As another reported deadline passed Thursday, Jordanian authorities said they were seeking proof that a captive air force pilot was alive before releasing a female militant as part of a proposed prisoner swap.
Islamic State extremists have threatened to execute the Jordanian pilot, Lt. Moaz Kasasbeh, if authorities do not release Sajida Rishawi, who sits on death row in Jordan for her role in a series of hotel bombings in 2005.
In a recording released late Wednesday, Islamic State was said to have set sunset Thursday as the deadline for the Jordanians to deliver Rishawi to the Turkish-Syrian border. But there was no public indication late Thursday that any handover took place.
“We want to confirm that the pilot Kasasbeh is alive,” a government spokesman, Mohammad Momani, told reporters.
Also in the balance is the fate of Kenji Goto, a Japanese journalist held hostage by Islamic State. The extremists have threatened to execute him too if Rishawi is not released.
The complex drama has resounded in both Jordan and Japan. Rallies have been held in both nations in support of the hostages.
The families of both hostages issued new statements on Thursday urging Islamic State to release the men.
Speaking at a hall in Amman, Safi Yusef Kasasbeh pleaded for the life of his son, saying to the militants, "Your forgiveness for your Muslim brother Moaz will have a great positive reaction and much admiration from all the Jordanian and Palestinian tribes that share the creed and passion for Islam."
Goto's wife, Rinko, broke her public silence Thursday, urging the Jordanian and Japanese governments to do everything possible to help win the freedom of her husband and the captive Jordanian pilot.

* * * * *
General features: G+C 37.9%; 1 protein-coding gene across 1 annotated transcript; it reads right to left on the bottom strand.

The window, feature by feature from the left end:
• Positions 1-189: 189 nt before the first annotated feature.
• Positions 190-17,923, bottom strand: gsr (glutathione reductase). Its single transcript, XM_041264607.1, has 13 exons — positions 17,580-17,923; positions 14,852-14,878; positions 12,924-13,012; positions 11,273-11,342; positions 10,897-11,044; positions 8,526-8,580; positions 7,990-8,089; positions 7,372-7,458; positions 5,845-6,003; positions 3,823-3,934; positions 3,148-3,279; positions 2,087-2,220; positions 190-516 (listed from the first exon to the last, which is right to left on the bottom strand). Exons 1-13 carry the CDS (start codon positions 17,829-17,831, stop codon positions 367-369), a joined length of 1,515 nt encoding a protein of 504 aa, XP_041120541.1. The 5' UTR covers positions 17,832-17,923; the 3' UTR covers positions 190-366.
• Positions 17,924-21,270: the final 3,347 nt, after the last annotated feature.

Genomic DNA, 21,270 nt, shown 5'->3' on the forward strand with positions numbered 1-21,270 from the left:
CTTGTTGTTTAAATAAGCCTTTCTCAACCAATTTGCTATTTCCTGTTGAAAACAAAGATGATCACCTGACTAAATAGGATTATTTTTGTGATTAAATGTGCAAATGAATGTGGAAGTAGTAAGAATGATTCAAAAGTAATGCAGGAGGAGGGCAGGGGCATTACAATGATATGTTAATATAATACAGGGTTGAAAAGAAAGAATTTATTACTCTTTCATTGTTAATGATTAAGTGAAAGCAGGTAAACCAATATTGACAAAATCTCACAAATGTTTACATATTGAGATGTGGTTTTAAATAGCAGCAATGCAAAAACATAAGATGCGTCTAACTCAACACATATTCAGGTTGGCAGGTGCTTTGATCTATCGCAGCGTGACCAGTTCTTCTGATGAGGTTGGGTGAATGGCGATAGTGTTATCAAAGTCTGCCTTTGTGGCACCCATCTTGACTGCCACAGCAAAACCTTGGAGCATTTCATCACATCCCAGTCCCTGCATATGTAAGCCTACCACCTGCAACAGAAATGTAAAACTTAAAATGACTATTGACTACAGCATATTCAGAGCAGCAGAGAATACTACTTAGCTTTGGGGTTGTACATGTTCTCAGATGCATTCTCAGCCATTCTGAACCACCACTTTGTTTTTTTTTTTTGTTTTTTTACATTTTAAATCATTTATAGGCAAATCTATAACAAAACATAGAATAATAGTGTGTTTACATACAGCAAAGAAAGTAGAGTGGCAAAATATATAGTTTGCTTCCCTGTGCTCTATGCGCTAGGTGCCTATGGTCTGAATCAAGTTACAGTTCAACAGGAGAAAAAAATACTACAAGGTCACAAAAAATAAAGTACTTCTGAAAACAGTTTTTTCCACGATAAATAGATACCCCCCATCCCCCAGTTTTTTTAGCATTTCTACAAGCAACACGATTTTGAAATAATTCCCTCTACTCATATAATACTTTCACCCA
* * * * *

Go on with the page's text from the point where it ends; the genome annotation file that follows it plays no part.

“I fear that this is the last chance for my husband and we have only a few hours left to secure his release and the life of" Kasasbeh, Goto said in a statement released via the Rory Peck Trust, a nonprofit group that supports freelance journalists.
She said the kidnappers had sent her “what appears to be their latest and final demand,” informing her that the pilot would be executed “immediately” if Rishawi was not released by sunset Thursday.
Goto said she first became aware that her husband was in trouble on Dec. 2, when she received an email from his kidnappers. Reports indicate that her husband, a freelance journalist, entered Syria in October on his latest trip to the war-ravaged nation.
Since then, his wife said, she has exchanged several emails with his captors “as I have fought to save his life.” She said she had been “working tirelessly behind the scenes for his release.”
“My husband and I have two very young daughters,” she said. “Our baby girl was only 3 weeks old when Kenji left. I hope our oldest daughter, who is just 2, will get to see her father again. I want them both to grow up knowing their father.”
She added, “My husband is a good and honest man who went to Syria to show the plight of those who suffer. I believe that Kenji may have also been trying to find out about Haruna Yukawa’s situation.”
Yukawa, a Japanese hostage who was apparently held for a time with Goto's husband, is believed to have been beheaded, according to statements on the Internet attributed to Islamic State and the captive Japanese journalist.
Special correspondent Bulos reported from Amman and Times staff writer McDonnell from Beirut.
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